Smyths Toys new European division generated almost €14m profits

Sales at its 21-strong Irish division also rose last year to almost €226m

Ninety-three stores in Germany, Switzerland and Austria bought last year by Smyths Toys had sales of at least €340 million and generated profits before tax of €13.6 million, according to accounts filed in Dublin.

Sales at its 21-strong Irish division also rose by more than 6 per cent last year to €226 million, separate accounts show.

Taken together with the £581.5 million (€673 million) in sales for 2018 recently reported by Smyths UK, the combined figures confirm that the overall group owned by the low-profile Smyth family from Mayo blazed well past the €1 billion annual sales barrier when it expanded into Europe last year.

Accounts filed this week for Smyths Toys EU headquarters cover the near 14-month period from its incorporation until the end of 2018. In May 2018, it paid €61.6 million for the three individual companies in Germany, Switzerland and Austria, which had previously traded as Toys R Us until the US parent went bust.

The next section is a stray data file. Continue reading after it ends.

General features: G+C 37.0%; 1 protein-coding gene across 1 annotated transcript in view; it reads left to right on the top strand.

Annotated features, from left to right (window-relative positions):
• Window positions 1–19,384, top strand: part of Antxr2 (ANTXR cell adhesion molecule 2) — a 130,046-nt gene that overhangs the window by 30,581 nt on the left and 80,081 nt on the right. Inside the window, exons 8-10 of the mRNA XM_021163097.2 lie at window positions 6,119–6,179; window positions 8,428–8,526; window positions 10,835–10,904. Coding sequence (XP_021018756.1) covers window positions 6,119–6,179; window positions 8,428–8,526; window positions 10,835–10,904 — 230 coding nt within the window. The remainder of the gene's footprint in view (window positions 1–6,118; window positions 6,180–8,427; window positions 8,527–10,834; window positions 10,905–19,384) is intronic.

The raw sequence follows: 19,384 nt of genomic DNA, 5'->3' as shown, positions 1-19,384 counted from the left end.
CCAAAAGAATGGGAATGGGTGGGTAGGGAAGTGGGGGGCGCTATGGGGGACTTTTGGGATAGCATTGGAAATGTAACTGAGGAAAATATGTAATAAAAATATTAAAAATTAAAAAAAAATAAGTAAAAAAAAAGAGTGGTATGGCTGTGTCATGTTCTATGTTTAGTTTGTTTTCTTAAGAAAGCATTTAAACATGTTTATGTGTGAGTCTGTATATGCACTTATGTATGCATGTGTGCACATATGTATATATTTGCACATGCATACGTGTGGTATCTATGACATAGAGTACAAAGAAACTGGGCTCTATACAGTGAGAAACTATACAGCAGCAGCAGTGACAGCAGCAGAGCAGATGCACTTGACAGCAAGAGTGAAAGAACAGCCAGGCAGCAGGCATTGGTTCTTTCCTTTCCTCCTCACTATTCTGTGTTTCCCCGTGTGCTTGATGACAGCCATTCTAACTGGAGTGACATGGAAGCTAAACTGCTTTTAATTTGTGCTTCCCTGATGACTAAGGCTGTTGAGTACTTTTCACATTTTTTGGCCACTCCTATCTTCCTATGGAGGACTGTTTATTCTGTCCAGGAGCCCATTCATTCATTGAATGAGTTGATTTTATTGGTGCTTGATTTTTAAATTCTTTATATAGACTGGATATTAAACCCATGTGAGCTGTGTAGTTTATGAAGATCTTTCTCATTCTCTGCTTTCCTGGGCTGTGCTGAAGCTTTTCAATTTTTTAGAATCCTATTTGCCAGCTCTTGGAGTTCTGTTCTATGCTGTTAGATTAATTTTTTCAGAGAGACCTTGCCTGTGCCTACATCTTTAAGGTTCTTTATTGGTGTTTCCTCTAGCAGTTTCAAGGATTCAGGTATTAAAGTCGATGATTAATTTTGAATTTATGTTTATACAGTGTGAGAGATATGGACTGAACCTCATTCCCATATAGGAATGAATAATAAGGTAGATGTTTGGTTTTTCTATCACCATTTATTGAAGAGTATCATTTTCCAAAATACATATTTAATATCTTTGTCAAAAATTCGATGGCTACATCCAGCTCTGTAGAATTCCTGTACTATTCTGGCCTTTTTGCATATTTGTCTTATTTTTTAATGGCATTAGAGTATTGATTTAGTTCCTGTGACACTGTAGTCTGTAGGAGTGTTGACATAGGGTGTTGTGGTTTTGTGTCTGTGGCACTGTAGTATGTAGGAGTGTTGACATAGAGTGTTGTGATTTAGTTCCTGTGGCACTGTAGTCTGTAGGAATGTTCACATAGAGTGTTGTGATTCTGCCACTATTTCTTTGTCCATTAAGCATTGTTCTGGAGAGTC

Referring to last May’s deal date, the accounts say the performance European subsidiaries “are consolidated from that date”, but it does not specifically state if the sales recorded cover just the seven months of 2018 following the deal, or whether an entire year’s performance is captured.

The accounts show the new European operations – 66 stores in Germany, 11 in Switzerland and 16 in Austria – added 2,500 staff to the Smyths group. The acquisition brought a €45.5 million deferred tax liability to the group, as well as a €26.6 million pension liability related to the German and Austrian operations.

Separate accounts this week filed by Smyths Toys Unlimited detail the performance of its stores in the Republic. It generated profits of almost €5 million on its €226 million sales. The Irish division employs about 624 people.

Smyths has since begun to expand in the central European market, after earlier this year completing the rebranding of the former Toys R Us stores. In June, it opened a new Smyths superstore in Munich while it is also expanding existing outlets, such as its store in the town of Hanau, near Frankfurt.

The group is also building a new €40 million, 50,000 sq m distribution facility in northern Germany, as it brings its “big box” retailing model to the continent.

The European deal cemented Smyths position as the third-largest indigenous Irish retail group, after Dunnes Stores and Musgrave.

Mark Paul

Mark Paul

Mark Paul is Business Affairs Correspondent of The Irish Times. He also writes the Caveat column